During the keynote address at the American Society for Training and Development (ASTD) International Conference and Exposition a few weeks ago, president Tony Bingham talked about the Millennial generation and how we need to plan for training them in the workplace. He said they’re known as the “trophy generation” (growing up, everyone got a trophy for trying). He also noted they had made the cover of Time Magazine, saying:

“Millennials expect to be promoted every two years.”

The cover of the magazine even calls Millennials the, “me me me generation,” adding they are, “lazy, entitled narcissists who still live with their parents.” Harsh, especially since that doesn’t remotely describe the Millennials I know, including my two adult children and a handful of others I know professionally.

It’s might be fair to say they would be influenced by their attitude-forming life experiences, many of which are included in the Beloit College Mindset List. I looked at the list for the class of 2010 and selected these three related to use of technology, which is where I see a significant tie to training in the workplace:

  • “Google” has always been a verb.
  • Text messaging is their email.
  •  They are wireless, yet always connected.

How exactly are they so different? Google may not have always been a verb in my lifetime, but I Google with the best of them. I text a lot (although I prefer Skype, IM, and Twitter, and my kids often ask my advice when it comes to social media).  I’m wireless. I’m always connected. To me, it’s a way of life and a way to work and learn.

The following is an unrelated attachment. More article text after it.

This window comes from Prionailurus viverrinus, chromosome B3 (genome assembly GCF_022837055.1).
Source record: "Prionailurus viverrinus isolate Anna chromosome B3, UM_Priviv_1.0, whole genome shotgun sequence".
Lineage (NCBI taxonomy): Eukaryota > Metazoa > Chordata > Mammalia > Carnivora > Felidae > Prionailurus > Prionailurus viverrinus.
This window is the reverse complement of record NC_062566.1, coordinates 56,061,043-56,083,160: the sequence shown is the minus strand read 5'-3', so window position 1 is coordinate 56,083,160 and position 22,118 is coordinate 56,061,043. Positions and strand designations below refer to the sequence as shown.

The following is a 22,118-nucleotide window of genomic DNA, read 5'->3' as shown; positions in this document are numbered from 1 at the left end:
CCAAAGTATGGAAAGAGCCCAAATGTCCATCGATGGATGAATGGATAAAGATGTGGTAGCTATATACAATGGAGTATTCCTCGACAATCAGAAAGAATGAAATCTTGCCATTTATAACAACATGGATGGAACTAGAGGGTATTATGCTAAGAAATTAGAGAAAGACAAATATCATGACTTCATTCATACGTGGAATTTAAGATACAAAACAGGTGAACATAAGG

But wait a second, I’m a baby boomer, albeit on the younger end. I was among those few whose birth years were never required to register for the armed services draft in the United States. I was too young to have been at Woodstock but old enough to have long hair in high school. But man, my generation was “it” back in the day. It was all about us. Consider the lyrics of, “My Generation” by The Who:

People try to put us d-down (Talkin’ ’bout my generation)
Just because we g-g-get around (Talkin’ ’bout my generation)
Things they do look awful c-c-cold (Talkin’ ’bout my generation)
Yeah, I hope I die before I get old (Talkin’ ’bout my generation)

In 1965 when the song was released, “they” were the establishment, the man, authority, those in power. They were oppressive and didn’t recognize our importance. They didn’t value us, and we weren’t getting what we wanted. We were angry. We, we, we. Sound familiar?

My generation now sees “them” as stereotypically hard-working people who built much of the infrastructure we all take for granted. In 1990, Tom Brokaw dubbed them, “The Greatest Generation.” They went from being oppressive to greatest in twenty-five years.

“We” are now in “their” shoes and the new focus is on Millennials. The wireless ones. The always connected ones. But as I said, those aren’t generational characteristics.  That’s simply where technology has taken us.

We don’t need to figure out how to train Millennials in the workplace. They’re not that different from others except they’re younger. We were all young once too, and like us they will grow into more and more responsible positions in the workplace.

What we do need to do is intelligently integrate technology, especially mobile and social, into workplace learning for everyone. We need to leverage Google (among others) and embrace informal learning as ways to improve workplace performance. We need to stop talking about it and just do it. It’s got nothing to do with meeting the needs of a new generation entering the workforce and everything to do with meeting the demands of today’s workplace and the ever-increasing pace of information flow.

Thanks for reading!
@tomspiglanin

 

 


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